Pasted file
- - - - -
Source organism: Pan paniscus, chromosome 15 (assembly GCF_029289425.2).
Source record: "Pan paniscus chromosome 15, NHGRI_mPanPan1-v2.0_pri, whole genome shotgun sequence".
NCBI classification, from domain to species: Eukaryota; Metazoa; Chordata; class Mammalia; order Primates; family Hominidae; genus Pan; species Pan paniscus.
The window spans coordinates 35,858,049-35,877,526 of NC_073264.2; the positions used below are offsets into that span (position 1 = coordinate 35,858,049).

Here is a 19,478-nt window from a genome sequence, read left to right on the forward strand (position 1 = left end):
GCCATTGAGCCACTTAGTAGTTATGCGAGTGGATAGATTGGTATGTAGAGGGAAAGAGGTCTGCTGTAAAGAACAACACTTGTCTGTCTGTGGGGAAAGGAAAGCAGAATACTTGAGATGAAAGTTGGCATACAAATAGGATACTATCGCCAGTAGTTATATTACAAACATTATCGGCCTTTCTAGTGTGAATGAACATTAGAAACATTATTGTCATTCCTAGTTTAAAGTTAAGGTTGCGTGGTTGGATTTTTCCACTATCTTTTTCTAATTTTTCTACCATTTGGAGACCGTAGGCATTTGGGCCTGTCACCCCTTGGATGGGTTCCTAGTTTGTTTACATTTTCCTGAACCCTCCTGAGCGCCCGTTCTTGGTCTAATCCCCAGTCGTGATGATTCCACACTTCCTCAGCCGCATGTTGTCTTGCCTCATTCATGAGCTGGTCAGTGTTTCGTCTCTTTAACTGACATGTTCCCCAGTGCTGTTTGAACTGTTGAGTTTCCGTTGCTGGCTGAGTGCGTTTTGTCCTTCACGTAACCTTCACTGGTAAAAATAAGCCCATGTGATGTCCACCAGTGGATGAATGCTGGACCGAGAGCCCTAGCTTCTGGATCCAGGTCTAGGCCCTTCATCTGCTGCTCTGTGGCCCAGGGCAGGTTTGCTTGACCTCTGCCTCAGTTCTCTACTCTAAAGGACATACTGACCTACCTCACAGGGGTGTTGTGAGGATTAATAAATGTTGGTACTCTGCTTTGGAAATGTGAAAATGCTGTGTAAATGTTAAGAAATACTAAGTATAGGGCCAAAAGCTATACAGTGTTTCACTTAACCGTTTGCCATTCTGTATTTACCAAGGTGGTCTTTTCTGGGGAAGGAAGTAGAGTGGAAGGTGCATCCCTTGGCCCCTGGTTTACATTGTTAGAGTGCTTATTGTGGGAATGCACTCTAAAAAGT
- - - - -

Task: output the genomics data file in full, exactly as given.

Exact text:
Source organism: Pan paniscus, chromosome 15 (assembly GCF_029289425.2).
Source record: "Pan paniscus chromosome 15, NHGRI_mPanPan1-v2.0_pri, whole genome shotgun sequence".
NCBI classification, from domain to species: Eukaryota; Metazoa; Chordata; class Mammalia; order Primates; family Hominidae; genus Pan; species Pan paniscus.
The window spans coordinates 35,858,049-35,877,526 of NC_073264.2; the positions used below are offsets into that span (position 1 = coordinate 35,858,049).

Here is a 19,478-nt window from a genome sequence, read left to right on the forward strand (position 1 = left end):
GCCATTGAGCCACTTAGTAGTTATGCGAGTGGATAGATTGGTATGTAGAGGGAAAGAGGTCTGCTGTAAAGAACAACACTTGTCTGTCTGTGGGGAAAGGAAAGCAGAATACTTGAGATGAAAGTTGGCATACAAATAGGATACTATCGCCAGTAGTTATATTACAAACATTATCGGCCTTTCTAGTGTGAATGAACATTAGAAACATTATTGTCATTCCTAGTTTAAAGTTAAGGTTGCGTGGTTGGATTTTTCCACTATCTTTTTCTAATTTTTCTACCATTTGGAGACCGTAGGCATTTGGGCCTGTCACCCCTTGGATGGGTTCCTAGTTTGTTTACATTTTCCTGAACCCTCCTGAGCGCCCGTTCTTGGTCTAATCCCCAGTCGTGATGATTCCACACTTCCTCAGCCGCATGTTGTCTTGCCTCATTCATGAGCTGGTCAGTGTTTCGTCTCTTTAACTGACATGTTCCCCAGTGCTGTTTGAACTGTTGAGTTTCCGTTGCTGGCTGAGTGCGTTTTGTCCTTCACGTAACCTTCACTGGTAAAAATAAGCCCATGTGATGTCCACCAGTGGATGAATGCTGGACCGAGAGCCCTAGCTTCTGGATCCAGGTCTAGGCCCTTCATCTGCTGCTCTGTGGCCCAGGGCAGGTTTGCTTGACCTCTGCCTCAGTTCTCTACTCTAAAGGACATACTGACCTACCTCACAGGGGTGTTGTGAGGATTAATAAATGTTGGTACTCTGCTTTGGAAATGTGAAAATGCTGTGTAAATGTTAAGAAATACTAAGTATAGGGCCAAAAGCTATACAGTGTTTCACTTAACCGTTTGCCATTCTGTATTTACCAAGGTGGTCTTTTCTGGGGAAGGAAGTAGAGTGGAAGGTGCATCCCTTGGCCCCTGGTTTACATTGTTAGAGTGCTTATTGTGGGAATGCACTCTAAAAAGT